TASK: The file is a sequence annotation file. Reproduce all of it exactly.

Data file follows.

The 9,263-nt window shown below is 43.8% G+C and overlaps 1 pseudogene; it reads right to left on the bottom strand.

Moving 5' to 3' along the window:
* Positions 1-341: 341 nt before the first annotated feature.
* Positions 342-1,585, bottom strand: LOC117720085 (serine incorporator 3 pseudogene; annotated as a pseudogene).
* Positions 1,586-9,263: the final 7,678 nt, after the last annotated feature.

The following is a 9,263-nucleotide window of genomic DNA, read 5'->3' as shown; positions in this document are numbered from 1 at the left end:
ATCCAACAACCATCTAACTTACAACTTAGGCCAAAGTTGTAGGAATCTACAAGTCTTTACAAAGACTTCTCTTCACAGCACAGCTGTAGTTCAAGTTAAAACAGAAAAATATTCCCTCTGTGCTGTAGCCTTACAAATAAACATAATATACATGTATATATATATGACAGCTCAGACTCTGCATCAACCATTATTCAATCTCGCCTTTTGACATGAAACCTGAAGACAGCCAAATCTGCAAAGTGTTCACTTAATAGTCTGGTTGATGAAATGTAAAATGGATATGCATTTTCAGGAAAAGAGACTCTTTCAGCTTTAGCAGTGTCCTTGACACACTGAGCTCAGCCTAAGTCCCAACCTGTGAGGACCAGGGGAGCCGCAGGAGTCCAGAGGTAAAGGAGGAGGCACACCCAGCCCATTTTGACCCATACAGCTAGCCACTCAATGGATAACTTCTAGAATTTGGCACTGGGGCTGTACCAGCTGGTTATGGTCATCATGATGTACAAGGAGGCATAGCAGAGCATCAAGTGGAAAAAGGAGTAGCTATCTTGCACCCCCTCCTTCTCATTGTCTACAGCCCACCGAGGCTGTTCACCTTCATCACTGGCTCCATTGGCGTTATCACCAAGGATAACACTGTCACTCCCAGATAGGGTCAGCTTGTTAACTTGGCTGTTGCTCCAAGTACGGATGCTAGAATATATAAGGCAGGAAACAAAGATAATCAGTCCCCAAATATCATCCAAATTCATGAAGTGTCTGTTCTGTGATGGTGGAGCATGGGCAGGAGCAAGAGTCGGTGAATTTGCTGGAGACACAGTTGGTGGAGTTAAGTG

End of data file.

The 9,263-nt window shown below is 43.8% G+C and overlaps 1 pseudogene; it reads right to left on the bottom strand.

Moving 5' to 3' along the window:
* Positions 1-341: 341 nt before the first annotated feature.
* Positions 342-1,585, bottom strand: LOC117720085 (serine incorporator 3 pseudogene; annotated as a pseudogene).
* Positions 1,586-9,263: the final 7,678 nt, after the last annotated feature.

The following is a 9,263-nucleotide window of genomic DNA, read 5'->3' as shown; positions in this document are numbered from 1 at the left end:
ATCCAACAACCATCTAACTTACAACTTAGGCCAAAGTTGTAGGAATCTACAAGTCTTTACAAAGACTTCTCTTCACAGCACAGCTGTAGTTCAAGTTAAAACAGAAAAATATTCCCTCTGTGCTGTAGCCTTACAAATAAACATAATATACATGTATATATATATGACAGCTCAGACTCTGCATCAACCATTATTCAATCTCGCCTTTTGACATGAAACCTGAAGACAGCCAAATCTGCAAAGTGTTCACTTAATAGTCTGGTTGATGAAATGTAAAATGGATATGCATTTTCAGGAAAAGAGACTCTTTCAGCTTTAGCAGTGTCCTTGACACACTGAGCTCAGCCTAAGTCCCAACCTGTGAGGACCAGGGGAGCCGCAGGAGTCCAGAGGTAAAGGAGGAGGCACACCCAGCCCATTTTGACCCATACAGCTAGCCACTCAATGGATAACTTCTAGAATTTGGCACTGGGGCTGTACCAGCTGGTTATGGTCATCATGATGTACAAGGAGGCATAGCAGAGCATCAAGTGGAAAAAGGAGTAGCTATCTTGCACCCCCTCCTTCTCATTGTCTACAGCCCACCGAGGCTGTTCACCTTCATCACTGGCTCCATTGGCGTTATCACCAAGGATAACACTGTCACTCCCAGATAGGGTCAGCTTGTTAACTTGGCTGTTGCTCCAAGTACGGATGCTAGAATATATAAGGCAGGAAACAAAGATAATCAGTCCCCAAATATCATCCAAATTCATGAAGTGTCTGTTCTGTGATGGTGGAGCATGGGCAGGAGCAAGAGTCGGTGAATTTGCTGGAGACACAGTTGGTGGAGTTAAGTG